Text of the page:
Corinna Bellizzi worked at one of the pre-eminent omega-3 supplement companies for years, which uses fish oil as its primary ingredient. “However, in all those years, no one ever asked where those fish were getting their source of omega-3,” she says.
Now, she, alongside co-founders Ohad Bashan and Isaac Berzin, are looking to unravel that misnomer: fish oil omega-3 supplements, she argues, are not only problematic for marine environments, but they’re missing the point: it’s the fish’s food source—micro algae—that’s making them rich in omega 3. So let’s go to the source?
“Single cell algae are the oldest living organisms on Earth, we believe. Why not harness that nutrition for the betterment of our health,” she says.
Örlö Nutrition (named after two Icelandic words Örlog meaning fate, fortune, destiny and Ör derived from micro) not only make algae-based supplements, but grow the algae in a controlled environment, which Bellizzi says allows for a more nutrient dense product.
Örlö’s production happens in an aquaculture facility, powered by geothermal energy, in Iceland. It is, she says, “the world’s only completely self-sustaining and closed-loop vertical algae farm using machine learning,” and the reason they chose Iceland is because the country offered the right mix of eco-friendly business opportunities and facilities they needed.
“Since we have greater control of the process, there are no environmental pollutants. No mercury or PCBs, pesticides, herbicides, fungicides, or flame retardants. These are typically found in open water systems,” Bellizzi says. “Because of the growing conditions, ours has 5x the nutrient content.”
Örlö, which is backed by Vaxa Technologies, a US based biotech firm, argues that their unique process makes them the first carbon-negative production process in the world, utilizing 99% less land and water than other omega sources.
Though the company launched with their flagship product, a daily omega supplement, they’ve since added on a few more additions — a pre-natal and a spirulina-based immunity spray.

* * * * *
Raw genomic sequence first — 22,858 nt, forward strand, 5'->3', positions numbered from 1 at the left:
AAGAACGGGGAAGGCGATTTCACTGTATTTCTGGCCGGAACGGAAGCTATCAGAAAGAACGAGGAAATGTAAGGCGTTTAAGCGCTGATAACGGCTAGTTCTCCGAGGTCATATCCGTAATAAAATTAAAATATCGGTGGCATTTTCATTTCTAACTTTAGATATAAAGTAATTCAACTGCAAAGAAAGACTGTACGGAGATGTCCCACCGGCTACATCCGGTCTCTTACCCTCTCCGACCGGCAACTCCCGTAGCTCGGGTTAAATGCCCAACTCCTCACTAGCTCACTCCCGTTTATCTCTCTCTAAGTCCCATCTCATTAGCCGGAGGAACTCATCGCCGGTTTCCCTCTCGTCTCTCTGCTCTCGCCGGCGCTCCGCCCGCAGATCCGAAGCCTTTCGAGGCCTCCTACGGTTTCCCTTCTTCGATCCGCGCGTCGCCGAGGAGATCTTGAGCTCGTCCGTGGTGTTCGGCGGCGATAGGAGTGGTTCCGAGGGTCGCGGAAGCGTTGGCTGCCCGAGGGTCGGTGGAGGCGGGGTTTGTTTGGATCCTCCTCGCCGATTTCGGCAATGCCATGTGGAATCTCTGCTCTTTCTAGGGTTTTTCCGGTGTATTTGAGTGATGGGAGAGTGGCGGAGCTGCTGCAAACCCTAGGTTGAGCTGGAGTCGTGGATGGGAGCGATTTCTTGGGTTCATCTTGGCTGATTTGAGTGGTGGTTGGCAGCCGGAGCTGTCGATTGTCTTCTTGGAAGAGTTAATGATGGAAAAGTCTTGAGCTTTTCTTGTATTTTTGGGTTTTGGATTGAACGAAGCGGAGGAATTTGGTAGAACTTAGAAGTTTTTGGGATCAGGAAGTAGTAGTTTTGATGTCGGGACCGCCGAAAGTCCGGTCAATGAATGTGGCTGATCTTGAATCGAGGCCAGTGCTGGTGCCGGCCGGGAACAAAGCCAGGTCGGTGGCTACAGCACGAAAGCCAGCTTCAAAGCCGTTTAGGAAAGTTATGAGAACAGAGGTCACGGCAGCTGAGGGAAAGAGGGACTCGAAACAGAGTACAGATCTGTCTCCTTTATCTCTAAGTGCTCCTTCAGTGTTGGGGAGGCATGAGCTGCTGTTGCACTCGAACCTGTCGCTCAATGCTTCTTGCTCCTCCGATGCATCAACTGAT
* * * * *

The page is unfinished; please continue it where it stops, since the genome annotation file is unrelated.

In fact, they’ve had an interesting request from consumers, Bellizzi explains:
“Since so many people from our community started to ask whether they could take the Prenatal DHA even if they weren’t planning to become pregnant, pregnant or nursing, we made the decision to quickly pivot. With our next production run, we will therefore have DHA without the prenatal branding available to all. We expect this to launch in September 2022.”
The pre-natal formula a higher concentration of DHA, which she says, is critical for overall health (not just for mom and baby). “DHA makes up half of the fat in your brain and eyes which constantly regenerate throughout your life, even if slowly. DHA is involved in producing resolvins and protectins that literally resolve inflammation and protect your cells, helping your body stay its healthiest.”
To dive deeper into these topics, Bellizzi hosts a podcast called Care More Be Better that addresses health, wellness, and building sustainable businesses, where consumers interested in digging into the details can get a breakdown on the impact of omega 3s in our body, other helpful diet tips, and insights from medical professionals.
In addition to elevating a consumer’s omega 3 experience, Örlö hopes to redefine how supplement companies can look, feel, and operate. The capsules are sent in a beautiful tinted glass jar, with an intricate design developed by female designers that Bellizzi collaborated with; algae ink is used throughout the packaging, as well as recycled materials. “When I was developing the packaging of this company, I was thrilled that I was not met with a ‘no, we cannot do that.’ Even if it meant an added cost.”
While yes, Örlö may be a bit on the pricer side of omega 3 supplements, Bellizzi says that it helps support a style of business and economy that’s regenerative rather than extractive.